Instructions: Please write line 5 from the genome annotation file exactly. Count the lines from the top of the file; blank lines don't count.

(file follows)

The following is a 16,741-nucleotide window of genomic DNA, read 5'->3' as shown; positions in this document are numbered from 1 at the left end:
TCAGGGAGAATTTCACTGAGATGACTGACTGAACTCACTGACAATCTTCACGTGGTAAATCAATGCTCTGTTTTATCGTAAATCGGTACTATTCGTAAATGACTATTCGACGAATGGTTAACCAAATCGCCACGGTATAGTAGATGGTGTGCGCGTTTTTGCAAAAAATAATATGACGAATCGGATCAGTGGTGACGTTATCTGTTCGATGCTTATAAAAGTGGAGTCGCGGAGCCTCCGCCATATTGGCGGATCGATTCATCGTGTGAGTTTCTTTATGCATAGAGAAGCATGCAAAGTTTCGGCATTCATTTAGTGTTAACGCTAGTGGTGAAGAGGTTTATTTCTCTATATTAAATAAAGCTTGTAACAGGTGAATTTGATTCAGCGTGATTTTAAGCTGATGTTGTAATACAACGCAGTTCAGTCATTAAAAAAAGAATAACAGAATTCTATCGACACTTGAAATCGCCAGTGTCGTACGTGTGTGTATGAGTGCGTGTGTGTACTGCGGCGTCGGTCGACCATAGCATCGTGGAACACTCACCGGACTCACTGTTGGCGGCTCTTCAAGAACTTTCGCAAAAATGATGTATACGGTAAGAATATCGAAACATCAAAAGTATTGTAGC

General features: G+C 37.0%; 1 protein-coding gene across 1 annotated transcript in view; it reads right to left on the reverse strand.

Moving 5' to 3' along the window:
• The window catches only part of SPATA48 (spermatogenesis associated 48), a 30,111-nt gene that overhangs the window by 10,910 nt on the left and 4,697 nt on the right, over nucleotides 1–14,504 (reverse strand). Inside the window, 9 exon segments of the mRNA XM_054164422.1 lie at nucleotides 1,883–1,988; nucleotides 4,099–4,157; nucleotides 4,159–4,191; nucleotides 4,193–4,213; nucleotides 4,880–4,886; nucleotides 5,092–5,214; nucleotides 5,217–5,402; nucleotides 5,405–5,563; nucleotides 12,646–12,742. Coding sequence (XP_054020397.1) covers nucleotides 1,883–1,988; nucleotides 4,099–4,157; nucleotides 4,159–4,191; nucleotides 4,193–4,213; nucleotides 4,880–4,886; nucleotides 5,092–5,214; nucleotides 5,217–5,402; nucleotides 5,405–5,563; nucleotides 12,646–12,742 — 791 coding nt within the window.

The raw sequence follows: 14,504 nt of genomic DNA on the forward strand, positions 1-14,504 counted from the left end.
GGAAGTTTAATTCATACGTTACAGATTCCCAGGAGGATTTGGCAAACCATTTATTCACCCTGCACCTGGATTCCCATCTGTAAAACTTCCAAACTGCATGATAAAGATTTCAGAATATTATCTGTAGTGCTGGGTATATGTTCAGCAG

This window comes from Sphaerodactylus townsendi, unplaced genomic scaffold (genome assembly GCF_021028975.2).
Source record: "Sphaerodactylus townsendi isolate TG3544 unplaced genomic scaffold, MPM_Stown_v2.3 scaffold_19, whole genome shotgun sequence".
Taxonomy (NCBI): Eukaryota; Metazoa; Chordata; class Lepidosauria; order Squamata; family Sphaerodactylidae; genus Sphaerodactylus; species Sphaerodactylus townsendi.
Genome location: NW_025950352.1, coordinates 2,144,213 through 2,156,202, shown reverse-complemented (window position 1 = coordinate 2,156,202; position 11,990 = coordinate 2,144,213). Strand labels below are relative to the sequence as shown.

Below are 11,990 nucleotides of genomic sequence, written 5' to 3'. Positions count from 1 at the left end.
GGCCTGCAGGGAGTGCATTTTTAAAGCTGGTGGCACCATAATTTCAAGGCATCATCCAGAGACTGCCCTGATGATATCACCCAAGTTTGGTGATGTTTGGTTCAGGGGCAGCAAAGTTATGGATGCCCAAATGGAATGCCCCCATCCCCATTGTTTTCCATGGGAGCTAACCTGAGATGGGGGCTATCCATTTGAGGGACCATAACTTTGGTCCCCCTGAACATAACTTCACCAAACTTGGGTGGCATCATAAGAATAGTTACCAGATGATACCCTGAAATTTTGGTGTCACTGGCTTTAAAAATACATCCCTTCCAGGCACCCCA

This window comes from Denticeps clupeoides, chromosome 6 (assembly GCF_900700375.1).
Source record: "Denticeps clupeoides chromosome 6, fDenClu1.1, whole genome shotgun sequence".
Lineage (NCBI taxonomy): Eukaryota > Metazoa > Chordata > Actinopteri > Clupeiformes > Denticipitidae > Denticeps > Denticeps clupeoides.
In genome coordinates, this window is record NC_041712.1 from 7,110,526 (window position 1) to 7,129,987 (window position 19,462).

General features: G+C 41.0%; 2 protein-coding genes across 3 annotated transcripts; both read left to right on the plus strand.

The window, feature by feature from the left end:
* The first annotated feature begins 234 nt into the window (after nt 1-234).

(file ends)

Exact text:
• The window catches only part of SPATA48 (spermatogenesis associated 48), a 30,111-nt gene that overhangs the window by 10,910 nt on the left and 4,697 nt on the right, over nucleotides 1–14,504 (reverse strand). Inside the window, 9 exon segments of the mRNA XM_054164422.1 lie at nucleotides 1,883–1,988; nucleotides 4,099–4,157; nucleotides 4,159–4,191; nucleotides 4,193–4,213; nucleotides 4,880–4,886; nucleotides 5,092–5,214; nucleotides 5,217–5,402; nucleotides 5,405–5,563; nucleotides 12,646–12,742. Coding sequence (XP_054020397.1) covers nucleotides 1,883–1,988; nucleotides 4,099–4,157; nucleotides 4,159–4,191; nucleotides 4,193–4,213; nucleotides 4,880–4,886; nucleotides 5,092–5,214; nucleotides 5,217–5,402; nucleotides 5,405–5,563; nucleotides 12,646–12,742 — 791 coding nt within the window.